Written in my skin
I wear my heart on my sleeve, although it’s not quite as simple as that. Because I also wear my life on my skin.
2016 has erupted on my body. Angry red bumps cover my shoulders and upper back; here and there they appear along my spine, my side, my coccyx. I have a tattoo on one upper arm, and I can feel the bumps concealed by the ink.
On my face, it’s no longer just hormonal acne on my jawline. It has crept up over my cheeks, below my ears, into my hairline, appearing on my forehead.
I have acne because I have epilepsy. The medication I’ve been taking for nearly 12 years to control my seizures (Epilim, or sodium valproate) can cause adult acne. Medical options not available to me, for various reasons: antibiotics, the Pill, Purbac, Androcur, Roaccutane.
It’s been up and down for over a decade, but this year I have to acknowledge that my appearance is a reflection of inner distress. My physical skin has become an extended metaphor of my psychological skin.
After my girlfriend left me in the middle of January, I felt like my skin had been flayed off. I was raw and bleeding. I would sit on the couch for hours, not daring to move for fear of the molecules in the air causing me pain. Perhaps, if I sat very still, I could stop myself from thinking or remembering or feeling anything.
(This is not an effective long-term strategy.)
Within a few days, my skin had gone berserk. What had been a few pimples on my shoulders spread down my back and upper arms, and this breakout has stayed consistently bad in the eight months since. I swim for exercise and feel self-conscious in my training kit. I haven’t worn anything sleeveless since the beginning of the year.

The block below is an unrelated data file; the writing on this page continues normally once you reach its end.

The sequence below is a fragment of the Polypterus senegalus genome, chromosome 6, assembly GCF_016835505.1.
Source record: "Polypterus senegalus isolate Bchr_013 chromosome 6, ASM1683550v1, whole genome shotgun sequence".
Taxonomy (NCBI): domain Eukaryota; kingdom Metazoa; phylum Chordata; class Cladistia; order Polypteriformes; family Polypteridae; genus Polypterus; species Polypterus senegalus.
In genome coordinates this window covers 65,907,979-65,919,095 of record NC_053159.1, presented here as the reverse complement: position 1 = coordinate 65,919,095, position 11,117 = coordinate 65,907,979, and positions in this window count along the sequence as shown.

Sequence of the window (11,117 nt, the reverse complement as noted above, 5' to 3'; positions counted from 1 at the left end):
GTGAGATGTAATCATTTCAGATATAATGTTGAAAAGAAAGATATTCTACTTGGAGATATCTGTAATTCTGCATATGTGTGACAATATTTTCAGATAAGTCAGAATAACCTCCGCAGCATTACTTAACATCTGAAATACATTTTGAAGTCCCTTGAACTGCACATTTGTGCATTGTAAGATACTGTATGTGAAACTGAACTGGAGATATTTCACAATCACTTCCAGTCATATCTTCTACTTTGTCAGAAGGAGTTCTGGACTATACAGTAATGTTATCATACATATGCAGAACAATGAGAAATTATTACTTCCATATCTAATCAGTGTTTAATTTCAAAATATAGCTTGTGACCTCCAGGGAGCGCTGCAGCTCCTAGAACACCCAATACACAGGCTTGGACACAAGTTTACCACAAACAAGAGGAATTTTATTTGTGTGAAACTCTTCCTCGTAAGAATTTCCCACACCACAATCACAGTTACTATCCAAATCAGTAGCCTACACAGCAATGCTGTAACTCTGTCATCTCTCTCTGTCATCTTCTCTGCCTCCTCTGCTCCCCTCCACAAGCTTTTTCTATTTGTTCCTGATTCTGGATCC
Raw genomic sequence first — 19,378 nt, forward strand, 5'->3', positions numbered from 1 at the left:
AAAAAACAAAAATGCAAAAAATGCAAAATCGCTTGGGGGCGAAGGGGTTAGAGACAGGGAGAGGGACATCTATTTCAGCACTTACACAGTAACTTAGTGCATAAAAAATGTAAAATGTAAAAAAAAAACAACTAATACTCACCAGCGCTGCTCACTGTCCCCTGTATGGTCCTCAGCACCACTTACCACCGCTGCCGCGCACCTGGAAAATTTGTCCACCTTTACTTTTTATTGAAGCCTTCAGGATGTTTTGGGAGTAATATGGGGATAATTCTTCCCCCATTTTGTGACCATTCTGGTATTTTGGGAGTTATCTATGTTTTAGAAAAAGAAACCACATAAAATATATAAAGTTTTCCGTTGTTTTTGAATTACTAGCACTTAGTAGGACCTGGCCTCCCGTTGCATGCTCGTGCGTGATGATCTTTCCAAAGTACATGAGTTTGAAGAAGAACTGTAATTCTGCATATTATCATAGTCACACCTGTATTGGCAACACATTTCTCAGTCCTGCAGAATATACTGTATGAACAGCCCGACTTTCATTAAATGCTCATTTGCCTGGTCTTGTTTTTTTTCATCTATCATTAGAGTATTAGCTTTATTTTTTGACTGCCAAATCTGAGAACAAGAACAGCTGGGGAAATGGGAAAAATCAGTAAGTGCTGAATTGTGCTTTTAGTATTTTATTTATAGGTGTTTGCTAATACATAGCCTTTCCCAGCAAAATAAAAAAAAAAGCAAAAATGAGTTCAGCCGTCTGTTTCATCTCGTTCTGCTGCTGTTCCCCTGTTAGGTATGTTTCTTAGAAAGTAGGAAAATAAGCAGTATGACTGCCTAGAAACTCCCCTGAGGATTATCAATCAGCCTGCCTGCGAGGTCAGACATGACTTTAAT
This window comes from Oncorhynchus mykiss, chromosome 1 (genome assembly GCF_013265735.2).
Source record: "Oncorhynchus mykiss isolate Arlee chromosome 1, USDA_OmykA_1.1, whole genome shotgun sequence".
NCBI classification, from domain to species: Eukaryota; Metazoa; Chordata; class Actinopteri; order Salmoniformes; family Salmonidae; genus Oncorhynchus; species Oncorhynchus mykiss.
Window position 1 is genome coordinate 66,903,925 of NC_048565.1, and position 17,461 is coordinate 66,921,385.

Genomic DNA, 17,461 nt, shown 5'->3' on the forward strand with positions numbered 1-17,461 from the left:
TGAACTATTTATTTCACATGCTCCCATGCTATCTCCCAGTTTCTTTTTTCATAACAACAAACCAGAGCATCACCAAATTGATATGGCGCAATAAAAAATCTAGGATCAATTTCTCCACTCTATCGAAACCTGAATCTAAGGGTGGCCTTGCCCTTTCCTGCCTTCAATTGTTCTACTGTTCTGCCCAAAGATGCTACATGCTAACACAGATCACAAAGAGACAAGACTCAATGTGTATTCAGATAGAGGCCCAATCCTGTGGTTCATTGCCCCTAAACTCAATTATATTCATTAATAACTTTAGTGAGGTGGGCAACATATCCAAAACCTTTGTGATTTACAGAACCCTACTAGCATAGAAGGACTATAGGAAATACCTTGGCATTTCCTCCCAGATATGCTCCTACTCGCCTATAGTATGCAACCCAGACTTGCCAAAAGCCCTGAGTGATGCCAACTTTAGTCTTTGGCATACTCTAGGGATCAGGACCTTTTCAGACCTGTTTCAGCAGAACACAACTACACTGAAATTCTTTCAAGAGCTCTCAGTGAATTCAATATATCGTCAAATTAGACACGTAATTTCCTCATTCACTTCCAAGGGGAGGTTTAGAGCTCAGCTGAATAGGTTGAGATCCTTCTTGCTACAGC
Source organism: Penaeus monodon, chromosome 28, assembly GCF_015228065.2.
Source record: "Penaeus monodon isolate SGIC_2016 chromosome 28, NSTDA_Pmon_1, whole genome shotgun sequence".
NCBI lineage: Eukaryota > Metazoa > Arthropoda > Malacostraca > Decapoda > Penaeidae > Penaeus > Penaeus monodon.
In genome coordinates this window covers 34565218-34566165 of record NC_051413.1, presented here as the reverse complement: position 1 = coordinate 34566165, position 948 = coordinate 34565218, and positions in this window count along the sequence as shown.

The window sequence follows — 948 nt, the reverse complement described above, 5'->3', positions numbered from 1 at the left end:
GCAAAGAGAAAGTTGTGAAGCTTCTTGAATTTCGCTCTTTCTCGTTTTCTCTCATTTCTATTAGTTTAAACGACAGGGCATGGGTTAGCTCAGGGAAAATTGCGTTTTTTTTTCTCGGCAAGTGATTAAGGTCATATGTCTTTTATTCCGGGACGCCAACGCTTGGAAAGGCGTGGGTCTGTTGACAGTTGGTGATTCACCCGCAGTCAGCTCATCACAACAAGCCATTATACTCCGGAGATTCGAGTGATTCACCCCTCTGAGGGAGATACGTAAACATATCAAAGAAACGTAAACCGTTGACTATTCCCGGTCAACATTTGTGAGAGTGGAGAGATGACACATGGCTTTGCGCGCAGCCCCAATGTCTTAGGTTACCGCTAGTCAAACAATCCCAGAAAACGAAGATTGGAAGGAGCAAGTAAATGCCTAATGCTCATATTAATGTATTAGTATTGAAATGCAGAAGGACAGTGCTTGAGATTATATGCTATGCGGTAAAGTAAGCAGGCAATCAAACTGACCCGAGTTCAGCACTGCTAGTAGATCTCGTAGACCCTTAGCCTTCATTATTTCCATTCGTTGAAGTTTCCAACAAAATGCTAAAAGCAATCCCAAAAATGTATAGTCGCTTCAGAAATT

In the six months I spent grieving (and dealing with a myriad other disasters, because 2016 has been The Year From Hell) I felt exceedingly vulnerable. When your psychological skin has been stripped away, when you are nothing but bones and flesh and nerve endings in a world full of sharp edges, you become fiercely protective. While I was careful not to isolate myself, I was incapable of socialising as usual. I could have coffee or lunch with one or two close friends; the thought of going out for dinner with a group of people made me physically ill.
The loss of that internal barrier also meant that I was constantly aware of my feelings and what I could and could not do. All of my emotional energy went into holding myself in the shape of a human being. There was little left for anything else. I said “No” a lot. I said “maybe” to Facebook events and never showed up. I withdrew from friends who needed too much from me, even though I had always been the person who was there for everyone, who mothered my friends. I had to mother myself.
I have two tattoos. The first one, which I got last year, is the silhouette of a flying Canadian goose just below my elbow and is a reference to Mary Oliver’s poem “Wild Geese”. It begins:
You do not have to be good.
You do not have to walk on your knees
for a hundred miles through the desert, repenting.
You only have to let the soft animal of your body love what it loves.
The second one I got in June, the face of a mountain lion on my right bicep. To me, it represents boundaries, a visible reminder that I am able to protect myself. I had to write that into my skin.
Your skin is your body’s largest organ. It breathes; it is a living thing. It is both a protective barrier and the organ that gives you your sense of touch, allowing you to move through the world.